Canalys Forum EMEA 2022 Expert Hubs: Squaring up to circular opportunities

Canalys Forum EMEA 2022 Expert Hubs: Squaring up to circular opportunities

Partners and vendors consider how channel-wide collaboration can drive the circular economy.


Canalys ran a series of “Expert Hubs” at its Canalys Forum EMEA 2022 The aim was to gather experts within the channel partner community to discuss a variety of subjects pertaining to one of the key event themes: cybersecurity, cloud, managed services and sustainability. The sessions featured a mix of partners, vendors and, in some cases, third-party experts. Event participants were invited to watch the live discussions in-person in Barcelona or online via Canapii. In this series of reports, we summarize some of the key points that came out of these sessions.  

Partner participants: ALSO, TD SYNNEX, Dustin, ConXioN, Egiss, W Hotel 

Vendor participants: HP, Lenovo 

Key points 

As the technology industry faces growing pressures over its environmental footprint, channel partners are working to break away from short device lifecycles and wasting viable device components. The circular economy is integral to this drastic rethink of hardware consumption as partners work to reuse and refurbish discarded IT equipment.

The panelists at the Canalys Forum EMEA 2022 shared their valuable insights into the state of the circular economy.

Partners must record key metrics and share them openly

The Expert Hub panelists agreed that existing circular economy initiatives are often limited by a lack of data. Specific information is needed to accurately track what happens to secondhand components. Figures such as the percentage of processors that are salvaged and reused can provide valuable insights, but this data is often difficult to obtain and share between vendors, distributors and ITAD service providers.

The panel emphasized the importance of tracking metrics such as energy consumption and CO2 emissions throughout the entire lifecycle of devices – including their “second lives” after refurbishment. Naturally, this means vendors should consider the GHG outputs linked to customer use and, eventually, the disposal of devices, as part of their Scope 3 emissions. 

Panelists concurred that while consistently tracking and publishing KPIs is vital, this knowledge must translate into action to decarbonize value chains and minimize e-waste generation.

Certification and regulation are needed to build trust in circular models

A common theme throughout the discussion was that customers need assurance in the credibility and security of asset disposal services. To build customers’ confidence in circular initiatives and ITAD service providers, verification from vendors is essential.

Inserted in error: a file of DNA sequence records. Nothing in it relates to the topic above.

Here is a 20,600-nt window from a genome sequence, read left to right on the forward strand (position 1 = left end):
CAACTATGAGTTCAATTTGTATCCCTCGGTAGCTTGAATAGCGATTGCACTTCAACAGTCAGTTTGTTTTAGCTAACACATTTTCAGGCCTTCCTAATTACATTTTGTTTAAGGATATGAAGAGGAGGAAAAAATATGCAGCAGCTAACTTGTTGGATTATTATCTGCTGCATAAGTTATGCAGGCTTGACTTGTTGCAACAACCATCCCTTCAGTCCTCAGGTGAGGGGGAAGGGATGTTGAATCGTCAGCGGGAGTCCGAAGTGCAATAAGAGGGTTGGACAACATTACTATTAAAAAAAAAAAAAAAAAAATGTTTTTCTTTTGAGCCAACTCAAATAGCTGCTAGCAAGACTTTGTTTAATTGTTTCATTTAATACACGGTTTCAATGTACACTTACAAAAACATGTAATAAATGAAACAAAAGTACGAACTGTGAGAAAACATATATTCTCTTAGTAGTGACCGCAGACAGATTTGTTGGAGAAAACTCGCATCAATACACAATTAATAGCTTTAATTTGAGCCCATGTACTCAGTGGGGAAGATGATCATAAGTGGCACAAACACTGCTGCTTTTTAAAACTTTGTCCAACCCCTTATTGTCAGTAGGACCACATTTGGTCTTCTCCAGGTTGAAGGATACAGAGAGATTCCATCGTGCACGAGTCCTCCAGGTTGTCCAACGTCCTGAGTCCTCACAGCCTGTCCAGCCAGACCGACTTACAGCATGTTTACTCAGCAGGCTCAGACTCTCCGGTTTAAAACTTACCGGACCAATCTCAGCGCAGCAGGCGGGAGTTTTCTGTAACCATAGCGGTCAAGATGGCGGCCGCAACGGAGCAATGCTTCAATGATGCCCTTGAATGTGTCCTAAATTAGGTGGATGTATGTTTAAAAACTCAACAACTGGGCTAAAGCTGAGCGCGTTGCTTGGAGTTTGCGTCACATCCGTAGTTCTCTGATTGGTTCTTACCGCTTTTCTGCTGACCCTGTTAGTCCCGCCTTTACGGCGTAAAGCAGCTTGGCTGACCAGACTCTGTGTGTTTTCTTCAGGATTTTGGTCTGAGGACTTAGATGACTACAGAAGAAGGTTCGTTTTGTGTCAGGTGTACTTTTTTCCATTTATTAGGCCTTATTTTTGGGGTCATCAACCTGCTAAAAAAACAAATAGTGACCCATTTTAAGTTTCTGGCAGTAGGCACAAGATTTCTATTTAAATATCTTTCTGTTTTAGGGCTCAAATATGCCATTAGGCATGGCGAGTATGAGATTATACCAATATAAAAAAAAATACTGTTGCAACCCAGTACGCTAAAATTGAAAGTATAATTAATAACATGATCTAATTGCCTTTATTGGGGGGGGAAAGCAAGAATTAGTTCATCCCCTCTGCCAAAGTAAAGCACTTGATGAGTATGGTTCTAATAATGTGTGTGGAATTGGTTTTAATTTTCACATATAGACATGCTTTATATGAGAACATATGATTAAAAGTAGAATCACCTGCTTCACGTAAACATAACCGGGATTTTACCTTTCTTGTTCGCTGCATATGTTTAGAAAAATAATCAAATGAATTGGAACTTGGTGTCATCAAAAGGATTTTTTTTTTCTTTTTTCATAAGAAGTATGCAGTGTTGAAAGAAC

For circular opportunities to become more widely adopted in the channel, vendors need to certify their ITAD partners so that customers know their discarded equipment will be handled by trusted professionals. This certification reassures customers that their returned hardware will have a decent second life and, importantly, it indicates that vendors’ high data protection standards will be met. Customers cannot afford data breaches, nor the resultant fines and brand damage, so trusting vendors’ approved takeback services is paramount to transitioning to a circular model. 

Vendors, distributors and resellers each have their own roles to play

For the circular economy to function efficiently and equitably, there must be harmonization across the ecosystem. 

Naturally, vendors have the most influential role in the circular economy. Vendors on the panel identified their role as providers of tools and knowledge to help partners adopt circular models, as demonstrated in initiatives such as the HP Planet Partners scheme for recycling printing supplies. Moreover, vendors can support the circular economy by designing devices that are easy to disassemble for component replacement or removal. 

Resellers can buy back customers’ used equipment for refurbishment, but this requires approval from vendors. Panelists recognized the need for collaboration here amid vendors’ concerns of emerging gray markets for refurbished equipment. Additionally, resellers have a duty to push refurbished devices harder so their customers can shift away from the unsustainable “make-use-dispose” model of consumption.

The panel discussed the role of distributors as the “middlemen” between vendors and resellers. With their direct customer access and central role in the ecosystem, distributors can facilitate and grow circular activities worldwide. Distributor participants agreed that supporting the circular economy is already a growing business area for them as they support partners’ sustainability goals. 

The circular economy means disruption – but collaboration can create mutually beneficial outcomes

Across the Expert Hub panel, there was unanimous agreement in the importance of working together and creating an ecosystem built on partnerships. To shape a more sustainable IT industry, growth must be decoupled from the consumption of raw resources, entailing major changes in financial decisions, provisioning processes and logistics.

Between vendors, distributors, resellers and ITAD service providers, the expertise and tools in the channel can build thriving circular economies. But, as panelists discussed, there needs to be better collaboration all round to leverage skills and minimize the waste and emissions of the wider IT sector. Unity across value chains will be essential to addressing the channel’s alarming environmental impact, so compensation schemes must encourage partners to work together toward their common goal – not compete.